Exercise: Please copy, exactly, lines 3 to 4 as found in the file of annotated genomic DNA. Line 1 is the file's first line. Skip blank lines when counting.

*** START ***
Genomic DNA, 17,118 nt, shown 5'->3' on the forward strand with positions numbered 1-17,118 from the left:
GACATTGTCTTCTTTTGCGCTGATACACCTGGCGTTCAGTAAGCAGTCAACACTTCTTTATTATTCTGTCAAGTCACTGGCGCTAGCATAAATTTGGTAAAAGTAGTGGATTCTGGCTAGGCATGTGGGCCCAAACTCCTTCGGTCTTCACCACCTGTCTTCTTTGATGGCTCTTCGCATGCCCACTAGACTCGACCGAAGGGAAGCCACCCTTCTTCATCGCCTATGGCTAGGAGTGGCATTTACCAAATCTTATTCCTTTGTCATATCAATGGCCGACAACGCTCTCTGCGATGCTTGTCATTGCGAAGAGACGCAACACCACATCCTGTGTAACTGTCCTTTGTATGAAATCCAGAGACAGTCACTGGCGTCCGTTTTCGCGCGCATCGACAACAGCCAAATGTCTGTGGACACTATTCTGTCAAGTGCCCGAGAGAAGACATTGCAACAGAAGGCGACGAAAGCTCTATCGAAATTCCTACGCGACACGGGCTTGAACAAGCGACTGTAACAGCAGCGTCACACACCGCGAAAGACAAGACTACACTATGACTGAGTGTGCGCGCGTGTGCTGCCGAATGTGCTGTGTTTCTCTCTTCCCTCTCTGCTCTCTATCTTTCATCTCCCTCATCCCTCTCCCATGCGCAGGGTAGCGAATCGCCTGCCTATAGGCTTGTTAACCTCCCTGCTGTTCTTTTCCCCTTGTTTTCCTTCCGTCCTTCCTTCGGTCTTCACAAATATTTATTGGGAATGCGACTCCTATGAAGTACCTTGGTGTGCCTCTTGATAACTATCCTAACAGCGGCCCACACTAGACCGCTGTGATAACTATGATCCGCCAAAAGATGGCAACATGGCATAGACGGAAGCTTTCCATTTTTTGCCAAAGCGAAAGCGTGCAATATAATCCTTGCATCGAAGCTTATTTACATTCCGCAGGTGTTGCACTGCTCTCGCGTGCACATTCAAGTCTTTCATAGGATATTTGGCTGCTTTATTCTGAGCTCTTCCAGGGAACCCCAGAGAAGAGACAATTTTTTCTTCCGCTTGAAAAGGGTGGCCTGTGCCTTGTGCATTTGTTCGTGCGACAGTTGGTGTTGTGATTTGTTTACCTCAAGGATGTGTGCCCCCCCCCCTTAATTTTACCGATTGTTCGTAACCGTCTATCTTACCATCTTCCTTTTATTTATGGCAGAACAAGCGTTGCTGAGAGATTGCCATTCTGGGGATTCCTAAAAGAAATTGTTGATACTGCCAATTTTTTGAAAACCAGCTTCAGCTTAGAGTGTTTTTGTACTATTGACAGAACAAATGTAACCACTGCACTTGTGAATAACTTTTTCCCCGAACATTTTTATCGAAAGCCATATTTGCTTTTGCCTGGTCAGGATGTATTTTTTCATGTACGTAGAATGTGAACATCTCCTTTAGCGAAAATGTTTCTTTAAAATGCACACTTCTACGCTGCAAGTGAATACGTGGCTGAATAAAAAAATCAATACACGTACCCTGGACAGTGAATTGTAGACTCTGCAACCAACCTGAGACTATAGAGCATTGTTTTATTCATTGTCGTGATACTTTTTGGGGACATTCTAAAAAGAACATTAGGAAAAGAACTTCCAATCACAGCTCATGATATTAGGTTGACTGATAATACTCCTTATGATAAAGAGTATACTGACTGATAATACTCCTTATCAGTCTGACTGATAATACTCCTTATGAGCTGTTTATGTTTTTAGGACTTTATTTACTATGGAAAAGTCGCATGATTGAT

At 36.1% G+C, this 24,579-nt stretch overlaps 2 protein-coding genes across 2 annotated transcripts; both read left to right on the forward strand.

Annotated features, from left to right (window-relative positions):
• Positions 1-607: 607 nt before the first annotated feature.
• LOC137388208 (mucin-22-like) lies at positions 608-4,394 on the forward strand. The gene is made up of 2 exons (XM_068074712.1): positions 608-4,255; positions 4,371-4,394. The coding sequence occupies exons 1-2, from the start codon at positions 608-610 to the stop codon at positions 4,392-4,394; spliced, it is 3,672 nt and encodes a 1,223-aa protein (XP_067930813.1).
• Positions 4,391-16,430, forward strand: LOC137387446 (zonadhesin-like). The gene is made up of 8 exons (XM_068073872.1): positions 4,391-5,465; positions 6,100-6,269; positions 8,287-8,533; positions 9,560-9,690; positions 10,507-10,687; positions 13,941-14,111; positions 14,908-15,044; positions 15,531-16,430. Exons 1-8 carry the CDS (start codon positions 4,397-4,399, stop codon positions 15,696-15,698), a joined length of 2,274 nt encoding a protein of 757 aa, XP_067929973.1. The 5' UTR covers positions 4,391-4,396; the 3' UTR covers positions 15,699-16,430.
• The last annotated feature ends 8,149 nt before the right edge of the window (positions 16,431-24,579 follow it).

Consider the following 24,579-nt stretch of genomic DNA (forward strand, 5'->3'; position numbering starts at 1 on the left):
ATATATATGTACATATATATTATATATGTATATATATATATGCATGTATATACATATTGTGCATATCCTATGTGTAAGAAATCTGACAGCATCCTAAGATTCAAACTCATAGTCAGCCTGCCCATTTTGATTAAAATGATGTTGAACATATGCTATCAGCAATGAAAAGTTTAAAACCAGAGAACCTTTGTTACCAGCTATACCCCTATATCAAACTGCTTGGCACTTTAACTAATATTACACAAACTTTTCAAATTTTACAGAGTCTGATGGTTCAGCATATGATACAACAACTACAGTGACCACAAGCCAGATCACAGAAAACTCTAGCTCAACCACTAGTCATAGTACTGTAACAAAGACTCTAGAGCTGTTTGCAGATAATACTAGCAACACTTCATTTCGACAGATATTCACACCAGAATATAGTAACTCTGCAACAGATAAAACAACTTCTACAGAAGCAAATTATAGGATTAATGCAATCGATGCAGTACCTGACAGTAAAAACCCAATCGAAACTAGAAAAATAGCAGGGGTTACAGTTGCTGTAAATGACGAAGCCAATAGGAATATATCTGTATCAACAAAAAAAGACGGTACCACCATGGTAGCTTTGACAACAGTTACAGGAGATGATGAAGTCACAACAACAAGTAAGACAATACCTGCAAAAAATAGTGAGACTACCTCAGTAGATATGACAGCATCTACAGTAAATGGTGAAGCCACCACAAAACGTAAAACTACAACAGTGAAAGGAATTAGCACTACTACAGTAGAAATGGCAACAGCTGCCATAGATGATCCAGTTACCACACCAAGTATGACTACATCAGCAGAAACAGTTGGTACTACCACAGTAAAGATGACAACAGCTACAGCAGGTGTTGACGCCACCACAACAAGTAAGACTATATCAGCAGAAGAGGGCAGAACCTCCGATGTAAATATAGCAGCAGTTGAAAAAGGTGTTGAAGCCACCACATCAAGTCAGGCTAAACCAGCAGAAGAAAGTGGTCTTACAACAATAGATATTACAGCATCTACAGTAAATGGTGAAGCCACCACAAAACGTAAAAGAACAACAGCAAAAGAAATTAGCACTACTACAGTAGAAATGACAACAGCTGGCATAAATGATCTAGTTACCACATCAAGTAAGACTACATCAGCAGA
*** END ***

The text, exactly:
At 36.1% G+C, this 24,579-nt stretch overlaps 2 protein-coding genes across 2 annotated transcripts; both read left to right on the forward strand.

Annotated features, from left to right (window-relative positions):